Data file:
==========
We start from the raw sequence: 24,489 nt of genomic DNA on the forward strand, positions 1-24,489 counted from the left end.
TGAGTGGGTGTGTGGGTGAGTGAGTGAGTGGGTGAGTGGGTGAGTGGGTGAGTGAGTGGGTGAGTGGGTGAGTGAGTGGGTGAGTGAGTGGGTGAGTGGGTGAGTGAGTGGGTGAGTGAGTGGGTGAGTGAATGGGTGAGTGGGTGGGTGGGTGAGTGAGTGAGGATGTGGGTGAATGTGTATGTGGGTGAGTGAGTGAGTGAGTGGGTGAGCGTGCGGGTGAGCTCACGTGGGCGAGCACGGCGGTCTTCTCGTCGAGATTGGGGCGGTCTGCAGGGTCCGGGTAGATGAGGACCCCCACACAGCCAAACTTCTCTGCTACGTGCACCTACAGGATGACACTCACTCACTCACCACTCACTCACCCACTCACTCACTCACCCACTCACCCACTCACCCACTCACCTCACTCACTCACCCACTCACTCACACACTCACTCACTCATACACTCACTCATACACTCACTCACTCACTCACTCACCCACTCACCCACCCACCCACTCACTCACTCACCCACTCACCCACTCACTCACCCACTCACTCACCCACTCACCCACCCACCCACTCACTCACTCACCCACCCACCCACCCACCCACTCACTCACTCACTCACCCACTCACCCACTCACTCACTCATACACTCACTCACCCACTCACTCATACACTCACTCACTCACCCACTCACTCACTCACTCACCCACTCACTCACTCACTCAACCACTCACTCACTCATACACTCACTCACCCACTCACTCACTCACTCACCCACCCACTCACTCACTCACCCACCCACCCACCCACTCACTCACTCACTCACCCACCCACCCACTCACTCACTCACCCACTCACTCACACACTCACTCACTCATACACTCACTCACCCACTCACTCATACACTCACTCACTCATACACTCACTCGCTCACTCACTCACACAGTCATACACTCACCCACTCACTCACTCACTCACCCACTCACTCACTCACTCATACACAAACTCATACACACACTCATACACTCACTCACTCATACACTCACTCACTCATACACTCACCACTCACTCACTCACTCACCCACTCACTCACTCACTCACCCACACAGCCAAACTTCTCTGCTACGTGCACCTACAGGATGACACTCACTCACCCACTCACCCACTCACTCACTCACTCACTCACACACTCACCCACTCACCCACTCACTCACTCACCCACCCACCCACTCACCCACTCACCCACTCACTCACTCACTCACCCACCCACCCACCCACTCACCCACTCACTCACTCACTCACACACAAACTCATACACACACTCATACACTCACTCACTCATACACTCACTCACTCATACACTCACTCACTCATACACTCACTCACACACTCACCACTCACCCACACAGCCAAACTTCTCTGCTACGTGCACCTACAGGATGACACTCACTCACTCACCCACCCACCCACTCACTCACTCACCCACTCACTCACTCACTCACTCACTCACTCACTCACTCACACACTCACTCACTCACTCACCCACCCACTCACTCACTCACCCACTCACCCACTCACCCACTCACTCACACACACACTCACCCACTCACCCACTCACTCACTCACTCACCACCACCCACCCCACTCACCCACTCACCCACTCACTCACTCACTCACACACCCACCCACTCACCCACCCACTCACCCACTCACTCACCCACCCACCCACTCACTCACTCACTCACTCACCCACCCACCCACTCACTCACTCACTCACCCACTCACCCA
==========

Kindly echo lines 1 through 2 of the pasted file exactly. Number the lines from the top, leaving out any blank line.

We start from the raw sequence: 24,489 nt of genomic DNA on the forward strand, positions 1-24,489 counted from the left end.
TGAGTGGGTGTGTGGGTGAGTGAGTGAGTGGGTGAGTGGGTGAGTGGGTGAGTGAGTGGGTGAGTGGGTGAGTGAGTGGGTGAGTGAGTGGGTGAGTGGGTGAGTGAGTGGGTGAGTGAGTGGGTGAGTGAATGGGTGAGTGGGTGGGTGGGTGAGTGAGTGAGGATGTGGGTGAATGTGTATGTGGGTGAGTGAGTGAGTGAGTGGGTGAGCGTGCGGGTGAGCTCACGTGGGCGAGCACGGCGGTCTTCTCGTCGAGATTGGGGCGGTCTGCAGGGTCCGGGTAGATGAGGACCCCCACACAGCCAAACTTCTCTGCTACGTGCACCTACAGGATGACACTCACTCACTCACCACTCACTCACCCACTCACTCACTCACCCACTCACCCACTCACCCACTCACCTCACTCACTCACCCACTCACTCACACACTCACTCACTCATACACTCACTCATACACTCACTCACTCACTCACTCACCCACTCACCCACCCACCCACTCACTCACTCACCCACTCACCCACTCACTCACCCACTCACTCACCCACTCACCCACCCACCCACTCACTCACTCACCCACCCACCCACCCACCCACTCACTCACTCACTCACCCACTCACCCACTCACTCACTCATACACTCACTCACCCACTCACTCATACACTCACTCACTCACCCACTCACTCACTCACTCACCCACTCACTCACTCACTCAACCACTCACTCACTCATACACTCACTCACCCACTCACTCACTCACTCACCCACCCACTCACTCACTCACCCACCCACCCACCCACTCACTCACTCACTCACCCACCCACCCACTCACTCACTCACCCACTCACTCACACACTCACTCACTCATACACTCACTCACCCACTCACTCATACACTCACTCACTCATACACTCACTCGCTCACTCACTCACACAGTCATACACTCACCCACTCACTCACTCACTCACCCACTCACTCACTCACTCATACACAAACTCATACACACACTCATACACTCACTCACTCATACACTCACTCACTCATACACTCACCACTCACTCACTCACTCACCCACTCACTCACTCACTCACCCACACAGCCAAACTTCTCTGCTACGTGCACCTACAGGATGACACTCACTCACCCACTCACCCACTCACTCACTCACTCACTCACACACTCACCCACTCACCCACTCACTCACTCACCCACCCACCCACTCACCCACTCACCCACTCACTCACTCACTCACCCACCCACCCACCCACTCACCCACTCACTCACTCACTCACACACAAACTCATACACACACTCATACACTCACTCACTCATACACTCACTCACTCATACACTCACTCACTCATACACTCACTCACACACTCACCACTCACCCACACAGCCAAACTTCTCTGCTACGTGCACCTACAGGATGACACTCACTCACTCACCCACCCACCCACTCACTCACTCACCCACTCACTCACTCACTCACTCACTCACTCACTCACTCACACACTCACTCACTCACTCACCCACCCACTCACTCACTCACCCACTCACCCACTCACCCACTCACTCACACACACACTCACCCACTCACCCACTCACTCACTCACTCACCACCACCCACCCCACTCACCCACTCACCCACTCACTCACTCACTCACACACCCACCCACTCACCCACCCACTCACCCACTCACTCACCCACCCACCCACTCACTCACTCACTCACTCACCCACCCACCCACTCACTCACTCACTCACCCACTCACCCA